Stars Riz Ahmed, Olivia Cooke, Paul Raci
Directed by Darius Marder
r 121m
Sound of Metal doesn’t mess around, getting straight to the intense and terrifying moments that Ruben (Riz Ahmed), a drummer in a heavy metal duo with his girlfriend (the wonderful Olivia Cooke), starts to lose his hearing. It’s the little things we take for granted that director/screenwriter Darius Marder zeroes in on in the film’s opening minutes — the excruciating silence of a blender, the subtle drip of percolating coffee, or the shushing spray of a showerhead — all gone. But Sound of Metal isn’t about deafness, it’s a story about change and the journey we must take to embrace it, as Ruben enters a facility to help him learn to live with his deafness while also avoiding a relapse into his old life of drug abuse. It’s a beautiful film about life-changing loss and redemption and shouldn’t be missed.

I'm Your Woman (2020)

I'm Your Woman
80%
63%
Genre Drama, Crime
Stars Rachel Brosnahan, Marsha Stephanie Blake, Arinzé Kene
Directed by Julia Hart
r 120m
Premiering in October at this year’s virtual edition of AFI Fest, this gritty 1970s-era crime drama features Mrs. Maisel as you’ve never seen her before. The marvelous Rachel Brosnahan trades swing dresses and handbags for bellbottoms and handguns in I’m Your Woman, playing Jean, the bored suburban housewife of Eddie (Bill Heck), a hustler and thief with some shady associates. Jean learns just how shady when Eddie shows up one night with an infant, declaring “he’s our baby,” and then disappears a couple of days later, triggering a series of events that has Jean terrified, confused, and on the run from gun-toting henchmen. Jean’s only respite from the madness is Cal (British-Nigerian actor Arinzé Kene), who shepherds Jean and baby to a safe house where his wife, Teri (Marsha Stephanie Blake), and father, Art (Frankie Faison), teach her how to navigate her new life on the lam. Dripping with ’70s style, loud wardrobe choices, boat-sized cars, and a groovy Motown soundtrack, I’m Your Woman is a great way to time-warp out of your daily grind.

Borat Subsequent Moviefilm (2020)

Borat Subsequent Moviefilm
85%
68%
Genre Comedy
Stars Sacha Baron Cohen, Maria Bakalova, Tom Hanks
Directed by Jason Woliner
r 96m
There are very few performers in the world who can switch gears so expertly as Sacha Baron Cohen. Comedian, actor, and activist, in the last two years, Cohen has navigated the roles of famous Israeli spy Eli Cohen in The Spy and American “Yippy” activist Abby Hoffman in The Trial of the Chicago 7 (both on Netflix). But perhaps his greatest role of all is Borat. Cohen’s clueless reporter from Kazakhstan is back for another go at America in this sequel to 2006’s Borat: Cultural Learnings of America for Make Benefit Glorious Nation of Kazakhstan. After spending 14 years in prison, Borat is released not only to find that he has a daughter, Tutar (Bulgarian actress Maria Bakalova), but that he must return to the U.S. to redeem the reputation of his homeland by gifting the feral Tutar to Mike Pence. Along the way, Cohen, of course, resumes his pranking of Trump-era America, but with his cover mostly blown from the first film, much of the task lands on the brilliant Bakalova, who delivers some bewilderingly-awkward situations and poignant political skewering.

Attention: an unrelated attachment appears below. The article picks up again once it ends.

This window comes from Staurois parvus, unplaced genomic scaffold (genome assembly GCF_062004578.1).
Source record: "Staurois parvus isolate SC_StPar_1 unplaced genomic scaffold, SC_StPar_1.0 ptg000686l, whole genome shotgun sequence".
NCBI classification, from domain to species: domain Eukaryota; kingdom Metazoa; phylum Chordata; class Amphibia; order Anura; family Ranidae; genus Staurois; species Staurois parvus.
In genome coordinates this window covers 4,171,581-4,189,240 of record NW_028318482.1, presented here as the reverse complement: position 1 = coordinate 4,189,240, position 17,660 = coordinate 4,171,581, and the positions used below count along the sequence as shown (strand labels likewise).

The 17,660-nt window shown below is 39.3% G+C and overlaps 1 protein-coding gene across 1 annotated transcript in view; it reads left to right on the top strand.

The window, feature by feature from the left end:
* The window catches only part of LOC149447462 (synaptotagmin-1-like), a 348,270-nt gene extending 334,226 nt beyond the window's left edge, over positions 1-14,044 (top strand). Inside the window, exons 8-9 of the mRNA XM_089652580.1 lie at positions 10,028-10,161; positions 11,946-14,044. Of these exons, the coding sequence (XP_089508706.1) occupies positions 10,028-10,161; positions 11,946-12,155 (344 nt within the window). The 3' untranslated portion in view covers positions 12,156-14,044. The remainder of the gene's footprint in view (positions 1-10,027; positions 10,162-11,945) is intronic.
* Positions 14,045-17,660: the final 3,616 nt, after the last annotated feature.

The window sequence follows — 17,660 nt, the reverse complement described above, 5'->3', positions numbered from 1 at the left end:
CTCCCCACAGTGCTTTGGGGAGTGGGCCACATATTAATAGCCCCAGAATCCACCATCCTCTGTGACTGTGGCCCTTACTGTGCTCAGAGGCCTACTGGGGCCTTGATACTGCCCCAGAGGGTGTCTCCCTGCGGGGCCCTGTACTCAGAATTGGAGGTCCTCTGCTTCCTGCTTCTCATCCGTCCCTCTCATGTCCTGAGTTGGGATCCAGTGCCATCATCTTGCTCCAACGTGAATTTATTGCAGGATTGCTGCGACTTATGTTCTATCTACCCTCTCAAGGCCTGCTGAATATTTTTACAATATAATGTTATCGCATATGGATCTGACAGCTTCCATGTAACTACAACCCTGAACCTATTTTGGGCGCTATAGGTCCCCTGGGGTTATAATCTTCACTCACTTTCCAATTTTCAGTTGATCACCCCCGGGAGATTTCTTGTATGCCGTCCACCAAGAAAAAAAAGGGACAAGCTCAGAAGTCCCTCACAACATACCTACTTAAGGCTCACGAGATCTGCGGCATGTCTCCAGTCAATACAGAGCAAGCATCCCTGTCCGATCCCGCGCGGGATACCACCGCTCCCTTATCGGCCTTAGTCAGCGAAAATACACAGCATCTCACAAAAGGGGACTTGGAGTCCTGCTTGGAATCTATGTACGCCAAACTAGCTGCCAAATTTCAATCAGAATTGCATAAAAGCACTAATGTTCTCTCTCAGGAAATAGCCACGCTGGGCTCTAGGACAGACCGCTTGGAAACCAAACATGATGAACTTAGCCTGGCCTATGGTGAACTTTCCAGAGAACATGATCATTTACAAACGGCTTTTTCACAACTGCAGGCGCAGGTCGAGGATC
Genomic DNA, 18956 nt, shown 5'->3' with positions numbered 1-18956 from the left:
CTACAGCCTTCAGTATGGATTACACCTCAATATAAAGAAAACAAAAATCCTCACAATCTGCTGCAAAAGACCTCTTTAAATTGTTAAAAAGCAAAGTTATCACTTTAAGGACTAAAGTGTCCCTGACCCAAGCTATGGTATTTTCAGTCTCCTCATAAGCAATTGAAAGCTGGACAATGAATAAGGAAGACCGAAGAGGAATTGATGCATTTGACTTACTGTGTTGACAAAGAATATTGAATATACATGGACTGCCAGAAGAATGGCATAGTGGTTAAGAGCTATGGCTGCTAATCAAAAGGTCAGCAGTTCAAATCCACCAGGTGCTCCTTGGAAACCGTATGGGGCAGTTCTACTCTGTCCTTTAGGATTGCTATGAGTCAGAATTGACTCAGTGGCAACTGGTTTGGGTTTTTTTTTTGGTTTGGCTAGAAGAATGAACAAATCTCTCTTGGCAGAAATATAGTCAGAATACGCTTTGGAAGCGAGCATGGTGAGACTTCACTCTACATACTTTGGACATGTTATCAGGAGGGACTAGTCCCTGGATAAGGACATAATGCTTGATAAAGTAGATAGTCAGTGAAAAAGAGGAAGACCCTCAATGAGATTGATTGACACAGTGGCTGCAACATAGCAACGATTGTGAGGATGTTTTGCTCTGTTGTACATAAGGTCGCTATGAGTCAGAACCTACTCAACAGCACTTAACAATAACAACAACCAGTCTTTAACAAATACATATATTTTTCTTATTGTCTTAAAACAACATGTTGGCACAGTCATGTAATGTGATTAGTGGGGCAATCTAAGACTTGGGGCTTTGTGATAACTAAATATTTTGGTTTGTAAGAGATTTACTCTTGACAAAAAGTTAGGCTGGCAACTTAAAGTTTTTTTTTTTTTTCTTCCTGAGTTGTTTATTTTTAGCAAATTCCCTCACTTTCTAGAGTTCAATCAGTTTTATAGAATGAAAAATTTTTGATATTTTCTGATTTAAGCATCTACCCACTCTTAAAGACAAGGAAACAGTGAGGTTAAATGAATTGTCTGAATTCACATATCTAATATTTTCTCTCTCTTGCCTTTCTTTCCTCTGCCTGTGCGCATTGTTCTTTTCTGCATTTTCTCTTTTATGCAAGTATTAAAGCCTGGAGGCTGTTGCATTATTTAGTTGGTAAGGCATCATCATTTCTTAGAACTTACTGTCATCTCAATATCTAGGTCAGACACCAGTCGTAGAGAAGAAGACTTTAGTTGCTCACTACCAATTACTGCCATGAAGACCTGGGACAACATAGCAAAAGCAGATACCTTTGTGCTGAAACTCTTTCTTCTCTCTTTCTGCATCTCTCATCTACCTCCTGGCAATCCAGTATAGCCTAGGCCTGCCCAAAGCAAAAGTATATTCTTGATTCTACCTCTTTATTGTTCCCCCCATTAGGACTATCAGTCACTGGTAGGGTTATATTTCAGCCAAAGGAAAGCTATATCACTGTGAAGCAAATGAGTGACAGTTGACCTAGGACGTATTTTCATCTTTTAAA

Chi-Raq (2015)

Chi-Raq
82%
77%
Genre Drama, Crime, Comedy
Stars Nick Cannon, Teyonah Parris, Wesley Snipes
Directed by Spike Lee
r 127m
Aristophanes’ classic Greek comedy Lysistrata gets a modern update in this 2015 film directed by Spike Lee. The film follows a group of women who decide to withhold sex from their partners until they agree to curb the gang violence plaguing their Chicago neighborhood. Told in a mixture of music and verse, the film stars Nick Cannon, Wesley Snipes, Teyonah Parris, Jennifer Hudson, Angela Bassett, John Cusack, and Samuel L. Jackson.

Honey Boy (2019)

Honey Boy
94%
73%
Genre Drama
Stars Shia LaBeouf, Lucas Hedges, Noah Jupe
Directed by Alma Har'el
r 94m
Shia LaBeouf’s debut script is directed by Alma Har’el and follows the life of child actor Otis Lort as he rises through young success to self-destructive Hollywood star. Navigating fame and his abusive, alcoholic father proves to be next to impossible as their contentious relationship crumbles across the course of a decade. LaBeouf also stars in this semiautobiographical tale that draws from his experience with his father.

Inside Llewyn Davis (2013)

Inside Llewyn Davis
92%
93%
Genre Drama, Music
Stars Oscar Isaac, Carey Mulligan, John Goodman
Directed by Ethan & Joel Coen
r 104m
In the soft shadows of The Gaslight Cafe, folk singer Llewyn Davis (Oscar Isaac) croons that he “wouldn’t mind the hanging.” Leave it to the Coen Brothers to oblige him. Two of America’s most mercurial filmmakers, the Coens have approached both grim tragedy and madcap comedy in their films, sometimes at the same time. Inside Llewyn Davis falls on the bleaker end of the spectrum, following Davis as he attempts to get his music career on track in the wake of his musical partner’s suicide. His finances are not the only part of his life falling apart; his former lover, Jean (Carey Mulligan), pregnant with a child that is likely his, wants nothing to do with him. Davis’ struggle, set against the frost-glazed backdrop of New York, is a tragic one. But the film is not without humor, black though it may be. The characters surrounding Llewyn are as vibrant as he is cold, particularly Justin Timberlake as Jane’s new boyfriend (although Isaac’s future Star Wars nemesis also has a memorable musical cameo).